By the end of the 1950s, the press had begun defining itself as a modern publisher with a range beyond purely academic monographs. Forays into regional and trade books were made, and the need for visually striking covers converged with a burgeoning creativity and new production methods that facilitated expression. Reliable budgets and an atmosphere of growth contributed to a fertile environment for these explorations. The prolific work of Dianne Weiss and Audrey Meyer exemplify this, though contributions by Veronica Seyd, Roz Pape, Diana Bower, and uncredited others also enriched the output of the era.

The documentary Graphic Means explores graphic design production of the 1950s through the 1990s:

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Walking Bellingham

Inspired by Judy Bentley’s Walking Washington’s History: Ten Cities, our staff is going on a series of history walks of featured Washington State cities (see a similar series at Northwest Public Radio). In this guest post, 2016-2017 Mellon University Press Diversity Fellow Niccole Leilanionapae’aina Coggins explores Bellingham.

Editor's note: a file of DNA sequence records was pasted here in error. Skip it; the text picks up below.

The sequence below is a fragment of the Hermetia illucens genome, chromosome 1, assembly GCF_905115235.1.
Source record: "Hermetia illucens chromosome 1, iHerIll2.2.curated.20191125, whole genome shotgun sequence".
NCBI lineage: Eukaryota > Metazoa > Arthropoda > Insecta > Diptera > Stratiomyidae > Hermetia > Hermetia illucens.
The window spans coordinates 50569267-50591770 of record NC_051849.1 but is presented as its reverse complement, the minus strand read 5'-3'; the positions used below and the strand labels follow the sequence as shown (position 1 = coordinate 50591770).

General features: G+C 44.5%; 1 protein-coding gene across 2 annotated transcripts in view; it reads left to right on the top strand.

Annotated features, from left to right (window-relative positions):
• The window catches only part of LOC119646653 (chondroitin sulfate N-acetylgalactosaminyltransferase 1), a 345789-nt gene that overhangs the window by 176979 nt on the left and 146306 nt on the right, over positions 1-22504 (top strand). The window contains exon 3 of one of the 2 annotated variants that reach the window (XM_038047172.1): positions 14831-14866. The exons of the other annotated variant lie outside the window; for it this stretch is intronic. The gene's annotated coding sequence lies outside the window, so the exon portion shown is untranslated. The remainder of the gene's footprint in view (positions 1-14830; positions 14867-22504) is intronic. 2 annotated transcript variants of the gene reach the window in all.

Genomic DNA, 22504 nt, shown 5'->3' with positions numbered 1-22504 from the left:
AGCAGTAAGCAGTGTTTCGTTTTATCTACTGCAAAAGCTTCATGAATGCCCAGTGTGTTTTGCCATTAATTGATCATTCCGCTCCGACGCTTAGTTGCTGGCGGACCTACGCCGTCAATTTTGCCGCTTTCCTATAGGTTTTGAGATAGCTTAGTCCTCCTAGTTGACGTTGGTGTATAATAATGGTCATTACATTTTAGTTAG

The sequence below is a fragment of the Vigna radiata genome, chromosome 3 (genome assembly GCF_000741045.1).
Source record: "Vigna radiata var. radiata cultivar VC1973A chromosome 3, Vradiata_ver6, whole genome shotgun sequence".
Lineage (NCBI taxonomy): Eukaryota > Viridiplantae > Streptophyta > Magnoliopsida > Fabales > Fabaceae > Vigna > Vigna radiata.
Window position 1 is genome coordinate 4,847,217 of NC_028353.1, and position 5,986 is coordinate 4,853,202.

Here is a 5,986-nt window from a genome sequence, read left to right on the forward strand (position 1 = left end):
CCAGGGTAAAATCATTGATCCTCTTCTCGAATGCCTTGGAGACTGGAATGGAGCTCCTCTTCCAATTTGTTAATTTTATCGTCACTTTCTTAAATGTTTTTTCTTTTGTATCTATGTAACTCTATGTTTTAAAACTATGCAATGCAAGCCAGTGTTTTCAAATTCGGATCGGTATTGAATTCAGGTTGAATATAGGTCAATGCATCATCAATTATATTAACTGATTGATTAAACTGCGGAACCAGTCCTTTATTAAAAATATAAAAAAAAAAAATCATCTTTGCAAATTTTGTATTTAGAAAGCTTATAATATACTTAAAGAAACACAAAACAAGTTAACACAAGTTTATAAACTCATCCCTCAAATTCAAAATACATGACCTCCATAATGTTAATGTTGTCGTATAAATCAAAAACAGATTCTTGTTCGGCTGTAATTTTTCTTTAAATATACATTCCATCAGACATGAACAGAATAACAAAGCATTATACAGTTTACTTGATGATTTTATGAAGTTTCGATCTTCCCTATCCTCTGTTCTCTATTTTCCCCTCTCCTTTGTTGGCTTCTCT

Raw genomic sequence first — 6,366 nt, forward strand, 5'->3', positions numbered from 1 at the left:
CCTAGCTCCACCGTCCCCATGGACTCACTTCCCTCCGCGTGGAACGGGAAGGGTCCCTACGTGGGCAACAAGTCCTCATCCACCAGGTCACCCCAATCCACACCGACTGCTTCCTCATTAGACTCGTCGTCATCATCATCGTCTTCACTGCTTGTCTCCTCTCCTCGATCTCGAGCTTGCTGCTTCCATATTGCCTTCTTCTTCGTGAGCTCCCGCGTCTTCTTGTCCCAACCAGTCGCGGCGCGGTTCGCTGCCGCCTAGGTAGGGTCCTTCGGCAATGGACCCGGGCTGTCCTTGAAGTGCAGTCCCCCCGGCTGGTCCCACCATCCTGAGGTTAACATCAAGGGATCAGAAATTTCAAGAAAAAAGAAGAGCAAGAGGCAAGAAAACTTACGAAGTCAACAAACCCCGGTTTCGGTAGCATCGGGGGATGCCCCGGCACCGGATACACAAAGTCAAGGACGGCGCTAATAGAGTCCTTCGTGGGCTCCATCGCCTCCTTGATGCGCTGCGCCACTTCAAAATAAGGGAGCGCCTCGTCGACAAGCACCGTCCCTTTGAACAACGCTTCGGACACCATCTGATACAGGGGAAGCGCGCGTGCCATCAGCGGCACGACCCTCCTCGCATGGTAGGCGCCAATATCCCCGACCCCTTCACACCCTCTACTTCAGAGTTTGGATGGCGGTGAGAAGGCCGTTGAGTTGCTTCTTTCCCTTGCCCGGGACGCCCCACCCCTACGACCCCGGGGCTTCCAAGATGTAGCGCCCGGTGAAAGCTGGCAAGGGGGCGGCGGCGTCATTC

Learn more about Washington’s urban history and celebrate the publication of Walking Washington’s History at these author events:

Thursday, August 4 at 6:30 p.m., REI Olympia, Olympia, WA

Tuesday, August 23 at 7 p.m., REI Seattle

Thursday, August 25 at 7 p.m., KCLS-Renton Library, Renton, WA

Wednesday, September 7 at 7 p.m., Leschi Community Council, Central Area Senior Center

Thursday, September 8 at 6:30 p.m., REI Issaquah, Issaquah, WA